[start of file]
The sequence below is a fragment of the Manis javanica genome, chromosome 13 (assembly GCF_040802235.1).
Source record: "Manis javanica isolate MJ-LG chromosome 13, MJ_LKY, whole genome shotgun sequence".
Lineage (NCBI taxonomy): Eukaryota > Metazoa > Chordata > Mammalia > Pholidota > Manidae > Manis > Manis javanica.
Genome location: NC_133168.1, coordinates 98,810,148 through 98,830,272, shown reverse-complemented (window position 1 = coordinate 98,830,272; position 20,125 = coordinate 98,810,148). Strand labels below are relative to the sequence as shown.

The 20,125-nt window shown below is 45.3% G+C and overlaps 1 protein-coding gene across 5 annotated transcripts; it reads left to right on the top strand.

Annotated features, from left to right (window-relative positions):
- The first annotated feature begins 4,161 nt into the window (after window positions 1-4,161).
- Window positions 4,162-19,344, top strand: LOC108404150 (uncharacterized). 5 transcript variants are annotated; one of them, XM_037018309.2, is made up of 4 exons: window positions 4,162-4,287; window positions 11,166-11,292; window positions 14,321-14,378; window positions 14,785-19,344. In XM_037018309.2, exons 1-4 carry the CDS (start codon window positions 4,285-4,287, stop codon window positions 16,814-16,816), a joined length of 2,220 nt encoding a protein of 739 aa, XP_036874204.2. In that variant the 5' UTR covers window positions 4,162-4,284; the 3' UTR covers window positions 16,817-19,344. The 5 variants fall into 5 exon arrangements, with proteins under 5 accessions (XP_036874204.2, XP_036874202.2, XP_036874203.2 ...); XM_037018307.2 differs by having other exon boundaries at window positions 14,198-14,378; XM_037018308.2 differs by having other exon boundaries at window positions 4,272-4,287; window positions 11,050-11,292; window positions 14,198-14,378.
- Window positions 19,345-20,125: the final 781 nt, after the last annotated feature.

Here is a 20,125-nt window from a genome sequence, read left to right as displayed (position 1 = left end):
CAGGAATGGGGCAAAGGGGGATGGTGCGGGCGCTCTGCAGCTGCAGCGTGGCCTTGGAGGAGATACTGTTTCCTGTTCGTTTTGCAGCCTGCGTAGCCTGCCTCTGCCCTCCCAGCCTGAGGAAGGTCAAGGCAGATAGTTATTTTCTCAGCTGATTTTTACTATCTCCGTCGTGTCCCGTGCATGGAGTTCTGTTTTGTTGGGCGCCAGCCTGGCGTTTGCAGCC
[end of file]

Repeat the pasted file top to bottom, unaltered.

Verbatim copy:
The sequence below is a fragment of the Manis javanica genome, chromosome 13 (assembly GCF_040802235.1).
Source record: "Manis javanica isolate MJ-LG chromosome 13, MJ_LKY, whole genome shotgun sequence".
Lineage (NCBI taxonomy): Eukaryota > Metazoa > Chordata > Mammalia > Pholidota > Manidae > Manis > Manis javanica.
Genome location: NC_133168.1, coordinates 98,810,148 through 98,830,272, shown reverse-complemented (window position 1 = coordinate 98,830,272; position 20,125 = coordinate 98,810,148). Strand labels below are relative to the sequence as shown.

The 20,125-nt window shown below is 45.3% G+C and overlaps 1 protein-coding gene across 5 annotated transcripts; it reads left to right on the top strand.

Annotated features, from left to right (window-relative positions):
- The first annotated feature begins 4,161 nt into the window (after window positions 1-4,161).
- Window positions 4,162-19,344, top strand: LOC108404150 (uncharacterized). 5 transcript variants are annotated; one of them, XM_037018309.2, is made up of 4 exons: window positions 4,162-4,287; window positions 11,166-11,292; window positions 14,321-14,378; window positions 14,785-19,344. In XM_037018309.2, exons 1-4 carry the CDS (start codon window positions 4,285-4,287, stop codon window positions 16,814-16,816), a joined length of 2,220 nt encoding a protein of 739 aa, XP_036874204.2. In that variant the 5' UTR covers window positions 4,162-4,284; the 3' UTR covers window positions 16,817-19,344. The 5 variants fall into 5 exon arrangements, with proteins under 5 accessions (XP_036874204.2, XP_036874202.2, XP_036874203.2 ...); XM_037018307.2 differs by having other exon boundaries at window positions 14,198-14,378; XM_037018308.2 differs by having other exon boundaries at window positions 4,272-4,287; window positions 11,050-11,292; window positions 14,198-14,378.
- Window positions 19,345-20,125: the final 781 nt, after the last annotated feature.

Here is a 20,125-nt window from a genome sequence, read left to right as displayed (position 1 = left end):
CAGGAATGGGGCAAAGGGGGATGGTGCGGGCGCTCTGCAGCTGCAGCGTGGCCTTGGAGGAGATACTGTTTCCTGTTCGTTTTGCAGCCTGCGTAGCCTGCCTCTGCCCTCCCAGCCTGAGGAAGGTCAAGGCAGATAGTTATTTTCTCAGCTGATTTTTACTATCTCCGTCGTGTCCCGTGCATGGAGTTCTGTTTTGTTGGGCGCCAGCCTGGCGTTTGCAGCC